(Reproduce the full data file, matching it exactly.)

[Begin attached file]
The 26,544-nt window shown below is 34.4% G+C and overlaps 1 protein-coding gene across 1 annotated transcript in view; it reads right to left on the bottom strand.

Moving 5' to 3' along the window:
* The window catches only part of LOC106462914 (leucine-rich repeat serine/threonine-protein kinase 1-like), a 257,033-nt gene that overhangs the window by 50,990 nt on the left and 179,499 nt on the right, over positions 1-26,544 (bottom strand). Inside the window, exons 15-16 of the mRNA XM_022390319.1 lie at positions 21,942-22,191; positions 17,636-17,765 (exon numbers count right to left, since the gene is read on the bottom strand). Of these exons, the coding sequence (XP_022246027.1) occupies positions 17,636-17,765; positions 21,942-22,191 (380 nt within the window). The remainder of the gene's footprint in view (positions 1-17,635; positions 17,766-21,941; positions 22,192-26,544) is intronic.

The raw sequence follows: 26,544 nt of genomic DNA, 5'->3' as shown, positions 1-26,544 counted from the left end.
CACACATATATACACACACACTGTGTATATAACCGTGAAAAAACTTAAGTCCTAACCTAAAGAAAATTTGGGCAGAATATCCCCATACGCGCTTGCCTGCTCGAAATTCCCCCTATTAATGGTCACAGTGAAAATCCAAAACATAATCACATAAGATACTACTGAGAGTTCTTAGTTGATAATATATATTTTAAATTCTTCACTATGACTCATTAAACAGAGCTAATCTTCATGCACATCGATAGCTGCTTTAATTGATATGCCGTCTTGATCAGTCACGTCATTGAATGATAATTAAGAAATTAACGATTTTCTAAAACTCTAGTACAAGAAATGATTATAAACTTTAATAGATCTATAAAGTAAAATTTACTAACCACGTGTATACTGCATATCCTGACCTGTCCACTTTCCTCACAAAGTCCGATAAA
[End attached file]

The 26,544-nt window shown below is 34.4% G+C and overlaps 1 protein-coding gene across 1 annotated transcript in view; it reads right to left on the bottom strand.

Moving 5' to 3' along the window:
* The window catches only part of LOC106462914 (leucine-rich repeat serine/threonine-protein kinase 1-like), a 257,033-nt gene that overhangs the window by 50,990 nt on the left and 179,499 nt on the right, over positions 1-26,544 (bottom strand). Inside the window, exons 15-16 of the mRNA XM_022390319.1 lie at positions 21,942-22,191; positions 17,636-17,765 (exon numbers count right to left, since the gene is read on the bottom strand). Of these exons, the coding sequence (XP_022246027.1) occupies positions 17,636-17,765; positions 21,942-22,191 (380 nt within the window). The remainder of the gene's footprint in view (positions 1-17,635; positions 17,766-21,941; positions 22,192-26,544) is intronic.

The raw sequence follows: 26,544 nt of genomic DNA, 5'->3' as shown, positions 1-26,544 counted from the left end.
CACACATATATACACACACACTGTGTATATAACCGTGAAAAAACTTAAGTCCTAACCTAAAGAAAATTTGGGCAGAATATCCCCATACGCGCTTGCCTGCTCGAAATTCCCCCTATTAATGGTCACAGTGAAAATCCAAAACATAATCACATAAGATACTACTGAGAGTTCTTAGTTGATAATATATATTTTAAATTCTTCACTATGACTCATTAAACAGAGCTAATCTTCATGCACATCGATAGCTGCTTTAATTGATATGCCGTCTTGATCAGTCACGTCATTGAATGATAATTAAGAAATTAACGATTTTCTAAAACTCTAGTACAAGAAATGATTATAAACTTTAATAGATCTATAAAGTAAAATTTACTAACCACGTGTATACTGCATATCCTGACCTGTCCACTTTCCTCACAAAGTCCGATAAA